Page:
Diamond Comic Distributors announced that the company is moving its inventory hub from Sparta, Illinois to Memphis, Tennessee effective this November. Diamond's Sparta operation involved five different buildings with a total square footage of 150,000 square feet, while its new distribution facility in Memphis contains 225,000 square feet of space under one roof. The increased amount of space will allow Diamond to carry more backlist merchandise such as toys, graphic novels, DVDs, and games; Diamond's Sparta facilities have been jammed to the gills for years. The additional space will not be used to consolidate Alliance inventory with Diamond's, at least at this time.
Thanks to its position on major road and air routes, Memphis should provide Diamond with superior UPS coverage, allowing the company to provide accounts, particularly those in the south, with faster UPS shipments. Additionally, since Sparta was at least a day away from the nearest major trucking hub (St. Louis), the Memphis location should also speed up incoming freight to the Diamond warehouse, which should also increase the efficiency of Diamond's distribution system.
Diamond is hoping that 'as many as possible of its Sparta employees' will relocate to Memphis. According to labor statistics, this may be the best way for Diamond to staff their Memphis facility. In addition to proximity to printers, another plus that Sparta has always offered to distributors has been a pool of available workers; unemployment rates in Randolph County have been consistently high for a decade or more due to printer closings and the decline in coal mining in the area.
We took a look at some recent unemployment rates, and in July of this year, the unemployment rate in Randolph County, Illinois (Sparta) was 7.7%. The unemployment rate in Memphis was 3.8%, or less than half of Sparta's. This will probably affect the availability (and price) of Diamond's pickers, packers, drivers, and so on. On the other hand, it will probably be easier for Diamond to recruit management in Memphis than it is in Sparta, due to the presence of numerous other companies employing the same types of managers and supervisors that Diamond does in Memphis.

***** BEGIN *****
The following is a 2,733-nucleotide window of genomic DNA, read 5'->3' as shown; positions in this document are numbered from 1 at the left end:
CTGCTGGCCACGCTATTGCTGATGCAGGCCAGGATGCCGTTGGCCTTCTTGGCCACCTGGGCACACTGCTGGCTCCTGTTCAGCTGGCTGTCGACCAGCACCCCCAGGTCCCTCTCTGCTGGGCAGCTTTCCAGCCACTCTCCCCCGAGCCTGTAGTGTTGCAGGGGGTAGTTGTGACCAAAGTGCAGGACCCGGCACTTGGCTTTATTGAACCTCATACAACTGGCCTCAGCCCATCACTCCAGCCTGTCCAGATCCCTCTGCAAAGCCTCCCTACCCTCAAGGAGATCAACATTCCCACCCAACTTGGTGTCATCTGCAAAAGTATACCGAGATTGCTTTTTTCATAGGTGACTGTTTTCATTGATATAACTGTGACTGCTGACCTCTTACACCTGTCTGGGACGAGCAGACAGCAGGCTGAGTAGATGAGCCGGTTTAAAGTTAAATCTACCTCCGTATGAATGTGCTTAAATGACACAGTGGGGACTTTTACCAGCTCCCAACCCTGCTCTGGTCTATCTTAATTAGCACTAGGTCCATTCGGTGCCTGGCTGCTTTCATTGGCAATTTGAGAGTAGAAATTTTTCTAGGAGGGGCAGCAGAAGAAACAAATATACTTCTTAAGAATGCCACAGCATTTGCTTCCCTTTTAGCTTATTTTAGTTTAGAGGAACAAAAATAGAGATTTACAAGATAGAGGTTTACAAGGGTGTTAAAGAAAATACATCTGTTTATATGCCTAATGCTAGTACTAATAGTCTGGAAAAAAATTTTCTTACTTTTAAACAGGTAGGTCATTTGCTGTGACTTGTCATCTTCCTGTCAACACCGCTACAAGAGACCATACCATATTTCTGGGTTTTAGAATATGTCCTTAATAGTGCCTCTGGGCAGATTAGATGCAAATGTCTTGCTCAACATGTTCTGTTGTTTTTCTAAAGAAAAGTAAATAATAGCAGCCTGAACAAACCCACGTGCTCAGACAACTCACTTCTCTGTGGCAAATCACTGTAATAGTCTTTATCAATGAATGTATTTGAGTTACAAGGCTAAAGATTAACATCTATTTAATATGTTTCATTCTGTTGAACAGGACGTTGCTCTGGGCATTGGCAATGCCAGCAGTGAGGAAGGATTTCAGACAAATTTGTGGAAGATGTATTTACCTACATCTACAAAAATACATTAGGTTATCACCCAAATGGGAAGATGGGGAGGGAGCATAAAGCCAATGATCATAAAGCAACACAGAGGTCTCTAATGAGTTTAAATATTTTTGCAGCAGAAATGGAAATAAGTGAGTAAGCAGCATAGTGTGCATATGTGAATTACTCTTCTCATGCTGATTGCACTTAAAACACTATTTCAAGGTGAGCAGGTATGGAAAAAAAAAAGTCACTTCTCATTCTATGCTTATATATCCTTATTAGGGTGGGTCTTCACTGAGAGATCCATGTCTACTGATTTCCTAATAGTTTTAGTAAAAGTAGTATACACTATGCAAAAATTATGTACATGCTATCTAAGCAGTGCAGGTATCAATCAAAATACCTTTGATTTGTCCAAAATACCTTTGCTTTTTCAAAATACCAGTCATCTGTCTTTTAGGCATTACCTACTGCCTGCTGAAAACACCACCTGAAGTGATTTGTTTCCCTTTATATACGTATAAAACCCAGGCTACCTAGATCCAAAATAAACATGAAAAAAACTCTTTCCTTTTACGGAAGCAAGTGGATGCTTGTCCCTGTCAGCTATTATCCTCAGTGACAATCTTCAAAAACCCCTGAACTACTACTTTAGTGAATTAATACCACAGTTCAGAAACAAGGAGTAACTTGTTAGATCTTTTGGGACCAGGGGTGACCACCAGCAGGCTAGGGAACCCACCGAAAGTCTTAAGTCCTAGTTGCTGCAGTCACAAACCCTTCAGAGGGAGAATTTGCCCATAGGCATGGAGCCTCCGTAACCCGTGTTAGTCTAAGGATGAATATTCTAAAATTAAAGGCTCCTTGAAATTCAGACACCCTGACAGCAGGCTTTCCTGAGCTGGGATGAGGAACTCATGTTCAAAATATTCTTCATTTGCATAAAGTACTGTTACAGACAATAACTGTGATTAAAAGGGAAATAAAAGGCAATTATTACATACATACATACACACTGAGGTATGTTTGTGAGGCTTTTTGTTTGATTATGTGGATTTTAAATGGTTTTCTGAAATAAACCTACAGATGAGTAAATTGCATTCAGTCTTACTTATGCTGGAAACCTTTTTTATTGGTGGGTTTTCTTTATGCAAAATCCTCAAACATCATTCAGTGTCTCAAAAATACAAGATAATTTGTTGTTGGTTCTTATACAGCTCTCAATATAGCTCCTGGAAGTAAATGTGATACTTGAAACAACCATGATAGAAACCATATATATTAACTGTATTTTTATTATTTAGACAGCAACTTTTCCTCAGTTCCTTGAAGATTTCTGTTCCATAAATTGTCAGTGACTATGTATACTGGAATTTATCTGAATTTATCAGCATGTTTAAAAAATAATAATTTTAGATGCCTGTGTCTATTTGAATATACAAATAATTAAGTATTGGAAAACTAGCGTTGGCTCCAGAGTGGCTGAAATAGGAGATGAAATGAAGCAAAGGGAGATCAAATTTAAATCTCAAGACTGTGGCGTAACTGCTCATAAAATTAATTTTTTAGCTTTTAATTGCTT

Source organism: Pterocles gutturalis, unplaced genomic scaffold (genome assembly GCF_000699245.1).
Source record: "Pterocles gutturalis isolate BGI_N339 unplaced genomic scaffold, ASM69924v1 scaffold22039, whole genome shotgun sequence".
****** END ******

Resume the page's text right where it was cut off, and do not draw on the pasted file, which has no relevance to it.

For Sparta, Illinois, this marks the end of an era, which began early in the days of the direct market. Sparta was once known as 'Magazineland, U.S.A.' because of its large printing operation -- Spartan Printing -- which employed over 1000 people at its peak. At one time, Spartan printed most of the comics in the United States on its huge, ancient letterpresses. This was during the period when all comics were printed on cheap newsprint with simple color processes (and sold for under a buck). Eventually, Spartan was acquired by World Color Press, publishers began publishing comics in a variety of formats (which led to the emergence of Quebecor as the dominant comic printer), and the Sparta plant was closed in the 90s after a brief period of employee ownership.
The history of direct market distributors in the area parallels the history of comic printing at Spartan. The first distributor with a warehouse nearby was Glenwood Distributors, in Collinsville, Illinois. This happened to be the home of Russ Ernst, who founded Glenwood in the late seventies. Ernst was a bank officer in St. Louis who started Glenwood in his spare time to sell to collectors and stores in the seventies. When Big Rapids Distribution went out of business in 1980, Glenwood quickly grew, and shortly thereafter began air freighting comics to stores all over the country from its base near Sparta.
As Ernst began taking business from other distributors, they quickly figured out that they needed to get their books to stores more quickly in order to be successful. During the 80s, Pacific Comics (owned by Bill and Steve Schanes) opened a distribution center in nearby Steeleville and Phil Seuling's Seagate Distributors opened a DC in Sparta. As Pacific and Seagate went out of business, Capital City Distribution acquired some of Pacific's Steeleville assets and used those to open its facility in Seagate's old space in Sparta. As time went on, Diamond opened its own warehouse in Sparta and eventually acquired Capital's new, larger building there as part of its acquisition of Capital City Distribution in 1996. In keeping with the tradition of comic distributors in Sparta, Diamond also continued leasing the decrepit old Seagate/Capital space on Vine St., renting from colorful local 'Tubby' Henderson. At the peak of operations there in the early 90s, comic distributors employed several hundred people in Sparta.
With no comics printed there and the need to consolidate and expand its facilities, Diamond's decision to leave Sparta makes perfect sense. Memphis is a growing shipping hub, a much larger city, and is a better place to site a major real estate investment. Regardless, it will mark the sad passing of an era in the comics business when Diamond pulls out of Sparta, eliminating the last vestige of a time when comics were 'all in color for a dime,' and Sparta was the center of the universe.